But because tradition has concentrated so much on the gifts given by the Magi, we have missed a more important detail, more central to the story’s interpretation, the first and best gift of all. It is found in a word that occurs at the beginning, in the middle, and at the end of the story. The word is “proskyneo” in Greek, translated by the NRSV as “pay him homage.” In Greek, this word was commonly used to describe the custom of prostrating oneself at the feet of a king.  It’s what devout Catholics still do when they enter a church, genuflecting to the altar before entering a pew.

      In the beginning of the story, it is announced as the reason for their journey: “We have come to pay him homage.”

      It occurs next not on their lips but Herod’s, who tells the Magi he wants them to report back to him when they find the child, so he too may “pay him homage.”

      Not only is it a lie, it is ironic, communicating the earth- shaking character of Matthew’s story. The irony is that Herod unwittingly confesses what he needs to do. This despot who rules by violence and fear needs to bow before the power of compassion and justice, to give himself to the grace incarnate in the child whom the magi seek.

      Herod’s ironic lie helps us understand why the magi’s quest frightened not only Herod, but “all Jerusalem with him.”  They understood exactly the implications of the birth the minute they hear what that it has impelled the magi’s journey: if there is a new king who can inspire people to undertake such a strenuous journey to an unknown location so they can pay him homage, then their power is challenged. And as the entire rest of Jesus story reveals, whenever power is challenged, things get ugly.

      Even more significant is the fact that these who have made this long journey are not Jews, but Gentiles. In the child, God has breached the boundaries of faith, and the nations are now entering in to worship the Messiah, and doing so with joy. 

      This is exactly what the Apostle Paul was talking about in the passage we read earlier from Ephesians, when he says:

      “The mystery is that people who have never heard of God and those who have heard of him all their lives (what I’ve been calling outsiders and insiders) stand on the same ground before God. They get the same offer, same help, same promises in Christ Jesus. The Message is accessible and welcoming to everyone, across the board.”

      You may not realize how significant this is, until you realize, we’re sitting here today because of it. No matter who we are, whether we’re just beginning to seek God, or whether we’ve worshipped God all our lives, whether we’re insiders or whether we’re outsiders, we stand on the same ground before God. We get the same offer, the same help, the same promises in Christ. The Message is accessible and welcoming to everyone – young or old, male or female, gay or straight, people of every race and color -across the board.  Such is God’s inclusive kingdom, revealed early on here in Matthew’s Gospel through the story of the Magi.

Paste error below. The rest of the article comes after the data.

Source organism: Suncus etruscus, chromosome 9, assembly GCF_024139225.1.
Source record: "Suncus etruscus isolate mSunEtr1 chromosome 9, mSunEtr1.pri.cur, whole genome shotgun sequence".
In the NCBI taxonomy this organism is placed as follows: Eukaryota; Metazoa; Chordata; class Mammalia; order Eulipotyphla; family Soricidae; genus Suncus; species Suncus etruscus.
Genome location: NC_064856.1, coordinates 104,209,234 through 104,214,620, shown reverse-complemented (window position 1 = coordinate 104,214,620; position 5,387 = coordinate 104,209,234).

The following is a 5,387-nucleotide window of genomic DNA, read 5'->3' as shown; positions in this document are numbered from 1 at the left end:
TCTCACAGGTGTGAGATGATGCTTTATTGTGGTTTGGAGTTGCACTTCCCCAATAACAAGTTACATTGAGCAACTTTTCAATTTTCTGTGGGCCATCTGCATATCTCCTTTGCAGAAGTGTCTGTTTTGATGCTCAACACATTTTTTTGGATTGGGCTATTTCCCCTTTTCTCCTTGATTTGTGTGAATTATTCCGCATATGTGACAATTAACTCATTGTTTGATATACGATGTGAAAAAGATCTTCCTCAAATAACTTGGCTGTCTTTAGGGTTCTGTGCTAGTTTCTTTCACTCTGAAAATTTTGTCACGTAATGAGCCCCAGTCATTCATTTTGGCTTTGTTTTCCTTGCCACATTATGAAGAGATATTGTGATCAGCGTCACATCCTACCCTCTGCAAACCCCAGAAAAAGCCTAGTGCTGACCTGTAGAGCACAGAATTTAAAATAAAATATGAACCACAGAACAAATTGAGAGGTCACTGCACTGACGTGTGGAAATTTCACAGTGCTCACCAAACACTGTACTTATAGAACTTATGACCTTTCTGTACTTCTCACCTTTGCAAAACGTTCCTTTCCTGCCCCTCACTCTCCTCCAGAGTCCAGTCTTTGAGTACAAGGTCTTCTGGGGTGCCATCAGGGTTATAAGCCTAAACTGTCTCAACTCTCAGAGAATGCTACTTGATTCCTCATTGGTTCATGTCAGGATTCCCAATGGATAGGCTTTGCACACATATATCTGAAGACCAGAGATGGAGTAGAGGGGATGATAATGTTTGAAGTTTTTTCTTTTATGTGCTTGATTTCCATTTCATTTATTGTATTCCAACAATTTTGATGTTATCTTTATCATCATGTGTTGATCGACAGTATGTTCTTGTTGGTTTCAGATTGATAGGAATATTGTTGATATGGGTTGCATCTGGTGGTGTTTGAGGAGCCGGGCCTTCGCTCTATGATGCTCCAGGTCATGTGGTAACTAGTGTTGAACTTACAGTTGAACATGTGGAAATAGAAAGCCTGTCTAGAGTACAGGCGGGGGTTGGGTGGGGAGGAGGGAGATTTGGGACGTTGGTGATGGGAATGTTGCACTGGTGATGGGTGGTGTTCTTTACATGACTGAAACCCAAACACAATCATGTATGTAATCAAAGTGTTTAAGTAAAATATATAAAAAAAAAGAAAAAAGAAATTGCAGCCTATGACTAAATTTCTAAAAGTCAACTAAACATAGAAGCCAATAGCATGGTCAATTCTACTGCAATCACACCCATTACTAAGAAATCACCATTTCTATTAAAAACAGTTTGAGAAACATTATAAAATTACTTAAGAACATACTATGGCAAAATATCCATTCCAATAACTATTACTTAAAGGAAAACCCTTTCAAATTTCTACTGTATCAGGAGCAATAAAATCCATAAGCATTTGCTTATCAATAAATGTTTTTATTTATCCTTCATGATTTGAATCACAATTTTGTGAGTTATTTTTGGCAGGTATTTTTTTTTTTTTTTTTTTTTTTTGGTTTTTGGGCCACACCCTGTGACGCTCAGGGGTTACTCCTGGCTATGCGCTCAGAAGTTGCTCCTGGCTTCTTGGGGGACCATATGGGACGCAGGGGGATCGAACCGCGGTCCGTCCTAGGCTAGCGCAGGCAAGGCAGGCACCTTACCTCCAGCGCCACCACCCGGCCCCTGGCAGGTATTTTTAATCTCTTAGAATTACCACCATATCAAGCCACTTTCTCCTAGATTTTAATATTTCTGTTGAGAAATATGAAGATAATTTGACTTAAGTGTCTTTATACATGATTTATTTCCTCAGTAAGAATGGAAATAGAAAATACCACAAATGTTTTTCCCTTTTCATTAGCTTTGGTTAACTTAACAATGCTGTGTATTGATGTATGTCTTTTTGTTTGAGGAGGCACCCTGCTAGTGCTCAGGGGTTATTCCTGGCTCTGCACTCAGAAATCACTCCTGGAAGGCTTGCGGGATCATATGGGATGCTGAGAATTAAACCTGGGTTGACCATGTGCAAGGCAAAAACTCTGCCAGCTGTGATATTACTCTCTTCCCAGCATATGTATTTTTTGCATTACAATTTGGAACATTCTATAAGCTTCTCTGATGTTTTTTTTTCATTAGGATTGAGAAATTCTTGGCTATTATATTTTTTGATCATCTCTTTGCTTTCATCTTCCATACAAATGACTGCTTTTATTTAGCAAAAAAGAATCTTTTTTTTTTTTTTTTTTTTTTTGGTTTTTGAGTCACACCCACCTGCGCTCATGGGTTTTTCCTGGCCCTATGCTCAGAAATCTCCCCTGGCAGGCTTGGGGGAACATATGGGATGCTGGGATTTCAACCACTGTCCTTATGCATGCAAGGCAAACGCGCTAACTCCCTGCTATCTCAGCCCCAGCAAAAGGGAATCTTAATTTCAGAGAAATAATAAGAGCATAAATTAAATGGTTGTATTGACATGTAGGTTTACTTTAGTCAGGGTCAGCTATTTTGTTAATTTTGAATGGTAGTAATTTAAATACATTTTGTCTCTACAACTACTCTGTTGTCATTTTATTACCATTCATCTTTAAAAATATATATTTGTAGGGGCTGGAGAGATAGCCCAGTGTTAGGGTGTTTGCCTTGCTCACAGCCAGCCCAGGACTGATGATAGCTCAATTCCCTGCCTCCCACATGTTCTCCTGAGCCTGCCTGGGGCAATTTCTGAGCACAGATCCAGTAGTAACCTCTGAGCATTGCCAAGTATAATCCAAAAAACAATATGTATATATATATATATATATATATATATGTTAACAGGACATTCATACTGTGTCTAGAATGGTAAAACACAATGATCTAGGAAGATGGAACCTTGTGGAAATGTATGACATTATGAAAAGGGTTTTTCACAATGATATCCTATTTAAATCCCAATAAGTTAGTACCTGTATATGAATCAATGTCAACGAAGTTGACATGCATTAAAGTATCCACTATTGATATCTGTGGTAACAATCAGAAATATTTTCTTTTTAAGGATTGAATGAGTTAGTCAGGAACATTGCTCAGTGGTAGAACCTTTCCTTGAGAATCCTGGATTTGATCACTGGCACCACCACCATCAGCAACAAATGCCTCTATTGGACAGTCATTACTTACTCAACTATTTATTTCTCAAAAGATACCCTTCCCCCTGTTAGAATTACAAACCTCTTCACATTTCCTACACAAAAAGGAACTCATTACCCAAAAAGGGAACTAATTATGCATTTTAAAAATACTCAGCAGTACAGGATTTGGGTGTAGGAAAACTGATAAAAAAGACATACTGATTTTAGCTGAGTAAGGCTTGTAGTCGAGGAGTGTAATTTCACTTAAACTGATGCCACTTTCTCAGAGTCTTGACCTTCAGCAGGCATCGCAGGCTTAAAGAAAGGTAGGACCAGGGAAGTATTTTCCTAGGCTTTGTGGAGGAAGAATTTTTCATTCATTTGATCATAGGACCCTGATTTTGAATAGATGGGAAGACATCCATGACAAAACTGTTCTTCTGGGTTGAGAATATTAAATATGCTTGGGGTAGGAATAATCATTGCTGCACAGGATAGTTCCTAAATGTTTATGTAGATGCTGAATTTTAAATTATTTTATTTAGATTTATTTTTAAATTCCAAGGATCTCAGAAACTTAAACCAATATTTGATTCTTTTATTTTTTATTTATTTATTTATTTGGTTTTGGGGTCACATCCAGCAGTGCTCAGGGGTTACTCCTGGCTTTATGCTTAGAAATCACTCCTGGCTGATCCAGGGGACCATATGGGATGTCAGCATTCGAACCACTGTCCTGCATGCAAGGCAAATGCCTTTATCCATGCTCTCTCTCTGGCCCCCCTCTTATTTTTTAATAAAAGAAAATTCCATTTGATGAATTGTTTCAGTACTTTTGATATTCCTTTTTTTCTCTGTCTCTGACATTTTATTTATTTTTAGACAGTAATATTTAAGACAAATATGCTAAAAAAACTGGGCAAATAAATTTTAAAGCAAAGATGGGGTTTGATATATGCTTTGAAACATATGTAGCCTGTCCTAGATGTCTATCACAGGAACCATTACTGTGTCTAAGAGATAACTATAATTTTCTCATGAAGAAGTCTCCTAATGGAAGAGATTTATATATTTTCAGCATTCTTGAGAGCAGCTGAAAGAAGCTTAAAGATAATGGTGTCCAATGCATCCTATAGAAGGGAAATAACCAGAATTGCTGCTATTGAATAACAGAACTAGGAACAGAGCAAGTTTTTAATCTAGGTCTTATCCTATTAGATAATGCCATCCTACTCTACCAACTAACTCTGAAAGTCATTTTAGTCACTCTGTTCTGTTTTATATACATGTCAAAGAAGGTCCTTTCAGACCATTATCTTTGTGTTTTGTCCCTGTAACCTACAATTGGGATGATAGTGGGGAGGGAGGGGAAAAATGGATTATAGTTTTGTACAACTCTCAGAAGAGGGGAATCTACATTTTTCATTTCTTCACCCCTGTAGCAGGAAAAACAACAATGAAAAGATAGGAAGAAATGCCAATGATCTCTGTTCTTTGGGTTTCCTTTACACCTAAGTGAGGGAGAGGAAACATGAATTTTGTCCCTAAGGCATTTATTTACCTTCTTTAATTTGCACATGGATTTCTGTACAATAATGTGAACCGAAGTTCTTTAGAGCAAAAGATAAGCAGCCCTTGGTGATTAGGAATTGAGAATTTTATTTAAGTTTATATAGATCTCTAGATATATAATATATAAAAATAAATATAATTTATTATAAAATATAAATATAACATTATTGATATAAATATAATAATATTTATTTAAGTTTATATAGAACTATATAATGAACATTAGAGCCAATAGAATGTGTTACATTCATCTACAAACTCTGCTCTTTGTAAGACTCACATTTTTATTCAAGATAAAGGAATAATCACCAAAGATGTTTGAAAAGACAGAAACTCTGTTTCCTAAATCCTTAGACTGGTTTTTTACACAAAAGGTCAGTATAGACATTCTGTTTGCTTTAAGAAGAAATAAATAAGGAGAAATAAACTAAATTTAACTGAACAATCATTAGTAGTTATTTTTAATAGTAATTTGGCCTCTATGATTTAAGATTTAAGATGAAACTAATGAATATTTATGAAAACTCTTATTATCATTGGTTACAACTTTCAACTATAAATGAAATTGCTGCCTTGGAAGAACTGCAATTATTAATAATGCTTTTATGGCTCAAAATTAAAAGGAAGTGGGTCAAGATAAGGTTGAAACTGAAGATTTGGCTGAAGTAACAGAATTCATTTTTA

They continue on their way until they find the child, and then something very significant happens, something that our traditions, pageants, carols, and epiphany celebrations often miss. The magi do not immediately present their gifts of gold, frankincense, and myrrh.  The first thing they do upon entering the house and seeing Mary and the Child is kneel down and pay him homage. In other words, they give themselves. Only after this act of worship, only after giving themselves to Christ, do they present their gifts.

      The order of actions, homage first and gifts second, is significant.  If the first thing they do is present their gifts, then it might seem they are in command. There they stand with precious goods in outstretched hands, like rulers on a state occasion in a ceremonial room, each on their feet and facing the other, in order to demonstrate their parity with each other. 

      This is not the case with the Magi. They express their relationship with Christ by kneeling before him, offering themselves to him. First, homage.  First, worship.  First, giving themselves. This is their first and best gift.   What is ours?

      The truth is, it is the same as the Magi’s. Because until we give ourselves to God, our gifts are only our efforts to curry God’s favor. But once we give ourselves to God, completely and unreservedly, we realize that everything we are and everything we have belongs to God, and there is nothing to hold back.

        On this first Sunday of a new year, doing what those wonderfully wise men  – the Magi – did, giving the gift that they gave, might just be the best thing we can do.  We go into this new year as innocents, not knowing what the year will bring. What better can we do than – like them – give ourselves to God, knowing that whatever the year brings, we are in God’s hands, the servants of Jesus the Christ.

It was the tradition of John Wesley, the English founder of Methodism, to do just this. He began each year with a covenant service of recommitment, and invited his people – The Methodists – to do the same. In the invitation to that service, Wesley says:

“Commit yourselves to Christ as his servants.

Give yourselves to him, that you may belong to him.

Christ has many services to be done.

Some are more easy and honorable,

others are more difficult and disgraceful.

Some are suitable to our inclinations and interests,

others are contrary to both.

In some we may please Christ and please ourselves.

But then there are other works where we cannot please Christ except by denying ourselves.

It is necessary, therefore, that we consider what it means to be a servant of Christ.”

On this first Sunday of a new year, I invite you to join me in praying to God John Wesley’s Covenant Prayer:

I am no longer my own, but yours.

Put me to what you will, rank me with whom you will.

Put me to doing, put me to suffering.

Let me be employed by you or laid aside for you, 

exalted for you or brought low for you.

Let me be full, let me be empty.

Let me have all things, let me have nothing.

I freely and heartily yield all things

to your pleasure and disposal.

And now, O glorious and blessed God,

Father, Son, and Holy Spirit,

you are mine, and I am yours.  So be it.

And the covenant which I have made on earth,

let it be ratified in heaven.  Amen.